Immune-mediated inflammatory diseases (IMIDs),
including rheumatoid arthritis and spondyloarthritis, are
associated with increased cardiovascular morbidity and
mortality, independent of the established cardiovascular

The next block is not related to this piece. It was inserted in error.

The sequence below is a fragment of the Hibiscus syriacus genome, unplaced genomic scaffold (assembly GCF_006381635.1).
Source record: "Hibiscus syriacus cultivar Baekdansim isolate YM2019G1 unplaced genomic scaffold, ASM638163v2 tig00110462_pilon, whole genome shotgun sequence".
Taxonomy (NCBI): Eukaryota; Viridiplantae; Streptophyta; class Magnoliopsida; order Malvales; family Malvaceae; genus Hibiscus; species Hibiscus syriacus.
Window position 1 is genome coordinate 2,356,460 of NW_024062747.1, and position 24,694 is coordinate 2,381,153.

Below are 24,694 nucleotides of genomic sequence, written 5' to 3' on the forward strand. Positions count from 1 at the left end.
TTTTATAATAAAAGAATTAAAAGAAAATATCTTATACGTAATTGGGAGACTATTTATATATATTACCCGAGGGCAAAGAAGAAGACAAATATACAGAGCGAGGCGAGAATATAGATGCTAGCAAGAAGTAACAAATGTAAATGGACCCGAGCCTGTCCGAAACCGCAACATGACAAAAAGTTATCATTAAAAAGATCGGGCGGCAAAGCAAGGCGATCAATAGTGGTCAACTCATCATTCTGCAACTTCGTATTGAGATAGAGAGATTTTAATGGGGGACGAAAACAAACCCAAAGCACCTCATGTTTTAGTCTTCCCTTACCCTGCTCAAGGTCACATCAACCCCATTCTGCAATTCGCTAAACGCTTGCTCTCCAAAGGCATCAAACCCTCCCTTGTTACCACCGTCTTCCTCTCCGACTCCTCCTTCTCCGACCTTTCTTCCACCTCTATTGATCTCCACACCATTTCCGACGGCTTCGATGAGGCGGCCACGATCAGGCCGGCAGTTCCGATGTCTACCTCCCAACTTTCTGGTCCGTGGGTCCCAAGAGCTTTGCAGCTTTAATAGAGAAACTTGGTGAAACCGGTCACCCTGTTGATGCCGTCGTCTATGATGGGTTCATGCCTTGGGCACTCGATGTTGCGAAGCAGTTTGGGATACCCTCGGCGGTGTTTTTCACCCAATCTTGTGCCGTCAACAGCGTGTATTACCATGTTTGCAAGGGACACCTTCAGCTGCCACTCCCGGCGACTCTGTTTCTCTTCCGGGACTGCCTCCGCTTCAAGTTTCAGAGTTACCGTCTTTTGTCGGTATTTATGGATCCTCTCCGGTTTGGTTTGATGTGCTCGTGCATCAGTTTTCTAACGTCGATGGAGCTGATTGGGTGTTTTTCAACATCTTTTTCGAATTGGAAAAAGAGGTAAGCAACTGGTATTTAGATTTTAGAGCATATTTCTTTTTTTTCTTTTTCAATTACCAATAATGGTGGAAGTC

risk factors. The chronic inflammatory state, a hallmark of IMIDs, is considered to be a driving force for accelerated atherogenesis. Consequently, aggressive control of disease activity has been suggested to be instrumental for cardiovascular risk reduction. Specific guidelines for cardiovascular risk reduction in patients with IMIDs, particularly rheumatoid arthritis, are lacking, largely due to the absence of randomised clinical trial data. In this review, we focus on pathophysiology and observational evidence of cardiovascular risk in different prototypes of IMIDs.